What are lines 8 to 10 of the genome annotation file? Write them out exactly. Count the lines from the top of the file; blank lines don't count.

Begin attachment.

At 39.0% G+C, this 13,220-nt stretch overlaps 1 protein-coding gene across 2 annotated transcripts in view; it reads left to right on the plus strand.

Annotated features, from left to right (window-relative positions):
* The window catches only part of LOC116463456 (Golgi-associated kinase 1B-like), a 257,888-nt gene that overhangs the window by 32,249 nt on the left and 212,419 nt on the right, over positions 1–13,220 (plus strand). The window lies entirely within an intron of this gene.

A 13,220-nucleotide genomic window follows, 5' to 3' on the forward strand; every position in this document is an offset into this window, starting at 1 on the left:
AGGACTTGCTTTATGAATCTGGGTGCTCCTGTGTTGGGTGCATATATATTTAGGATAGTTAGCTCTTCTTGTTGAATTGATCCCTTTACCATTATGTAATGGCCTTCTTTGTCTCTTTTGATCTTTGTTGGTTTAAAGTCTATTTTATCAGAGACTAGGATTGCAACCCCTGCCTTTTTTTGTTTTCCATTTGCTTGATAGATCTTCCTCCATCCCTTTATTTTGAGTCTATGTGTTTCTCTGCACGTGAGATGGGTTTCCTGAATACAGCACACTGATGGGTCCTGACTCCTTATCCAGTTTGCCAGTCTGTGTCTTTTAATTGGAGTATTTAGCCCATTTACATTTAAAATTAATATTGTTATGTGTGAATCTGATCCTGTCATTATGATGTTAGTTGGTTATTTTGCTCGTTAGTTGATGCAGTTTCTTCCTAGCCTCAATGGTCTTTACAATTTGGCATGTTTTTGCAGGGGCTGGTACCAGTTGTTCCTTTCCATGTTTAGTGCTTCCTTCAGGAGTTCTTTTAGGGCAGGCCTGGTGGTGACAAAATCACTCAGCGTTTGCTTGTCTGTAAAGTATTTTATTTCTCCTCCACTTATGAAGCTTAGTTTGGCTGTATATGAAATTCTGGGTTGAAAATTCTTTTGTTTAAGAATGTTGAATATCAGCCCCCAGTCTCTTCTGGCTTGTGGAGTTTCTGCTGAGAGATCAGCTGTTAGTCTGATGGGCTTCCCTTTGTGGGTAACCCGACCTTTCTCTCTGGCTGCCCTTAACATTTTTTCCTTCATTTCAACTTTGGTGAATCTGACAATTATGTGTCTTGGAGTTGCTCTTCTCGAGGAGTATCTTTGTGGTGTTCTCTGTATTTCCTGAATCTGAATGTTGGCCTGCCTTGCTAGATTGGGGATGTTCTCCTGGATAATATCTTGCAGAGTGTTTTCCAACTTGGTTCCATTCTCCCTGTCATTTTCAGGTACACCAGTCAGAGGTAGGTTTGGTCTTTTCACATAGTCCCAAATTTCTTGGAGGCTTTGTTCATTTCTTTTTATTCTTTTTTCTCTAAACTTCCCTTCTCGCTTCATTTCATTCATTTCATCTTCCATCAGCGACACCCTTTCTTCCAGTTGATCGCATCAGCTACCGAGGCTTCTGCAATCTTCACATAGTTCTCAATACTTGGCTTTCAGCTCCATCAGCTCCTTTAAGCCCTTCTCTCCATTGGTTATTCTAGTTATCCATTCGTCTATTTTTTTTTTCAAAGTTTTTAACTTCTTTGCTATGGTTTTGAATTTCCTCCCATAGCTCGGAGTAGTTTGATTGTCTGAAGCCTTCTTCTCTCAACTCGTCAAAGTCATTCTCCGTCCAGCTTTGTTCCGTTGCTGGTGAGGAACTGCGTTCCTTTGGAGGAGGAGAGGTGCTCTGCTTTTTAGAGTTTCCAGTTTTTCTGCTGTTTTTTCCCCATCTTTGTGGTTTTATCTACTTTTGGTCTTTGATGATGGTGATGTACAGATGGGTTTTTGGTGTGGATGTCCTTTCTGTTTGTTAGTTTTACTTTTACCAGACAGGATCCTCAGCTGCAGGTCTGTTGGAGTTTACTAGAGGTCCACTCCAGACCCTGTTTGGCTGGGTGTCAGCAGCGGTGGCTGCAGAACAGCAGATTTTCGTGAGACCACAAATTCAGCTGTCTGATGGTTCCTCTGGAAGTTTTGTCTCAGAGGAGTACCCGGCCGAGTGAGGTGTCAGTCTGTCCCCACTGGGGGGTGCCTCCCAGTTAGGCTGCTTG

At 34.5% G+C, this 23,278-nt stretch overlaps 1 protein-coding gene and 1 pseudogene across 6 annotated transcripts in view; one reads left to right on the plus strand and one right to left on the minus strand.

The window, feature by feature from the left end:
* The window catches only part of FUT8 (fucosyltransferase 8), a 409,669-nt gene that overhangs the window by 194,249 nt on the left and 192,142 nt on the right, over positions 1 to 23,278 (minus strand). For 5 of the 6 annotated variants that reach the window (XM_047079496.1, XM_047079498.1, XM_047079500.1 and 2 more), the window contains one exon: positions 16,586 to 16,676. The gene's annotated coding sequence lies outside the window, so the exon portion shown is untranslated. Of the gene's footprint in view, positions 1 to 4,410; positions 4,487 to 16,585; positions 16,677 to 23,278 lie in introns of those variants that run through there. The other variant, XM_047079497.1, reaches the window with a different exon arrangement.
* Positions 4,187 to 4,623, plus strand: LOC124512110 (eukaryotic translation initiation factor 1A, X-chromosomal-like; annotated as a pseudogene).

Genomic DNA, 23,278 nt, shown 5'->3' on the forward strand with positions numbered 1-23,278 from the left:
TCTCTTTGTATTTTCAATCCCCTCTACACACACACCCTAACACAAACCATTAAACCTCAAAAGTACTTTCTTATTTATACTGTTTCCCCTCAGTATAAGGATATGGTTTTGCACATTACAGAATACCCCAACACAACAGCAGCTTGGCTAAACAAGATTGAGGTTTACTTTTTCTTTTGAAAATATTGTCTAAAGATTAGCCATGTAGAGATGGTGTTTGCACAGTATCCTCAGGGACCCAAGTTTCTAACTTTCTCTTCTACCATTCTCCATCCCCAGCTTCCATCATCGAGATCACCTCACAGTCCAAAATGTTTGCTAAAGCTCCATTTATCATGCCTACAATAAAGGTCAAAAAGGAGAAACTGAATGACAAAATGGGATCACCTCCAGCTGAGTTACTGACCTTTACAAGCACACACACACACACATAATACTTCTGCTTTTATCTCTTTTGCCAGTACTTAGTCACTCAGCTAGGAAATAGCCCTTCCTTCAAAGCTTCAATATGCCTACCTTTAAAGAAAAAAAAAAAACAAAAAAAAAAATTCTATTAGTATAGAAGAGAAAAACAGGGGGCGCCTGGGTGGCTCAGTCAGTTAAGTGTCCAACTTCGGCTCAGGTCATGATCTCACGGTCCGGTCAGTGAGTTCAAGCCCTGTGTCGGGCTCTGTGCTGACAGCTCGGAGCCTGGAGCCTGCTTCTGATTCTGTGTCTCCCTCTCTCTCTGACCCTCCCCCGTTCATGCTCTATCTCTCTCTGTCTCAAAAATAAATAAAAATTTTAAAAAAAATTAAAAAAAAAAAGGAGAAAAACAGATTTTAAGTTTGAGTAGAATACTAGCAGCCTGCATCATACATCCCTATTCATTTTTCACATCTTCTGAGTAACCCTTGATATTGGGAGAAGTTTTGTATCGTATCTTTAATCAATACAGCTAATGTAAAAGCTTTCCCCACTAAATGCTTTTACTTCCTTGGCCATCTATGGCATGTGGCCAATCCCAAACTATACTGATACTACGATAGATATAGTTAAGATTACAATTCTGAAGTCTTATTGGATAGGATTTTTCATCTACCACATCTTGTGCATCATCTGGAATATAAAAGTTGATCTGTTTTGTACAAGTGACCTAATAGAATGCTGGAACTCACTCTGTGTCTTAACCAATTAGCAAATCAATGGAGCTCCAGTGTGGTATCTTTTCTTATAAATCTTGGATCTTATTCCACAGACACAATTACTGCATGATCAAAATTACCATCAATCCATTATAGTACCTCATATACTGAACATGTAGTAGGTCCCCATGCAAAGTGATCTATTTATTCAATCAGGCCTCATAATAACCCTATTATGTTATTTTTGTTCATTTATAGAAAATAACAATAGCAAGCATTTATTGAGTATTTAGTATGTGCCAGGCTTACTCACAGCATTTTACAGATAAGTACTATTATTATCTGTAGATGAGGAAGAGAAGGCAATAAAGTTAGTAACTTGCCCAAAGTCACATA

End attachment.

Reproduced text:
* The window catches only part of FUT8 (fucosyltransferase 8), a 409,669-nt gene that overhangs the window by 194,249 nt on the left and 192,142 nt on the right, over positions 1 to 23,278 (minus strand). For 5 of the 6 annotated variants that reach the window (XM_047079496.1, XM_047079498.1, XM_047079500.1 and 2 more), the window contains one exon: positions 16,586 to 16,676. The gene's annotated coding sequence lies outside the window, so the exon portion shown is untranslated. Of the gene's footprint in view, positions 1 to 4,410; positions 4,487 to 16,585; positions 16,677 to 23,278 lie in introns of those variants that run through there. The other variant, XM_047079497.1, reaches the window with a different exon arrangement.
* Positions 4,187 to 4,623, plus strand: LOC124512110 (eukaryotic translation initiation factor 1A, X-chromosomal-like; annotated as a pseudogene).

Genomic DNA, 23,278 nt, shown 5'->3' on the forward strand with positions numbered 1-23,278 from the left: